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Six Causes of Gum Disease
Mar 27, 2019

Sore gums? It might be gum disease.

Also known as Gingivitis, gum disease begins with bacterial growth in your mouth and could result in tooth loss if it is not treated correctly. In the earlier stages of gum disease, bacteria from plaque buildup causes the gums to become irritated and inflamed. This inflammation may cause gums to bleed easily during brushing. If Gingivitis is left untreated, it can advance to periodontitis — a much more severe infection.

Causes of Gum Disease

Although plaque is the primary cause of gum disease, other factors can lead to gingivitis or periodontitis. These include:

  • Hormonal changes: Natural bodily occurrences such as pregnancy, puberty, menopause, and menstruation may make gums more sensitive, which leaves them more vulnerable to Gingivitis.
  • Illness: Sickness may affect the health conditions of your gums. Diseases such as cancer or HIV affect your immune system, which makes it harder for your body to fight infections. Also, individuals with diabetes may be more prone to gum disease. Because diabetes affects the body’s ability to regulate blood sugar, patients with this illness are at a higher risk of developing infections.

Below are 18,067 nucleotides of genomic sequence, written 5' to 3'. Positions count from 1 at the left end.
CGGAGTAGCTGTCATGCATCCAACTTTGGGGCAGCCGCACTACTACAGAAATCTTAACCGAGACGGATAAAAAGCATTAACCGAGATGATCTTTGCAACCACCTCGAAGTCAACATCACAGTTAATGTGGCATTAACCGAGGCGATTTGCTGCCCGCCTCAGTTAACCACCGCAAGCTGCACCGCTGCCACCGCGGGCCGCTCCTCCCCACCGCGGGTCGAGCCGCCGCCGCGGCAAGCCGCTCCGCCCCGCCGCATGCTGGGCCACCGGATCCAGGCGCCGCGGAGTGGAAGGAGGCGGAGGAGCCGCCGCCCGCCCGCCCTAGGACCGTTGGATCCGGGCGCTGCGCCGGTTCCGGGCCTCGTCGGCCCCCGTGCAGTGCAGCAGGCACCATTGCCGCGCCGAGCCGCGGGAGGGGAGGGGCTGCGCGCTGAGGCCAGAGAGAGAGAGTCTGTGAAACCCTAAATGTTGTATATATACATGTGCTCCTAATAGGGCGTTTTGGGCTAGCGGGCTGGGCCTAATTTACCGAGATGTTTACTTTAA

• Medications: Medicine may affect oral health because some types lessen the flow of saliva that has a protective effect on the teeth and gums.
  • Bad Habits: Smoking and other tobacco products make it harder for gum tissue to repair itself.
  • Poor Oral Hygiene: This cause may seem very obvious, but it remains vital. Skipping the toothbrush or floss on a daily basis makes it easier for gum disease to develop.
  • Family History of Dental Disease: Medical histories may always be a contributing factor to any disease or illness.

Symptoms of Gum Disease

Gum disease may progress painlessly and without any visible indicators. Here are seven symptoms to watch in the mirror:

  • Gums that bleed during brushing
  • Red, swollen, or tender gums
  • Persistent bad breath or bad taste in the mouth
  • Receding gums
  • Formation of deep pockets between teeth and gums
  • Loose or shifting teeth
  • Changes in the way teeth fit together upon biting down, or in the fit of partial dentures

As always, if you notice any of these systems you should seek a consultation with your Dental Care Center dentist, and if not, you should always schedule regular checkups.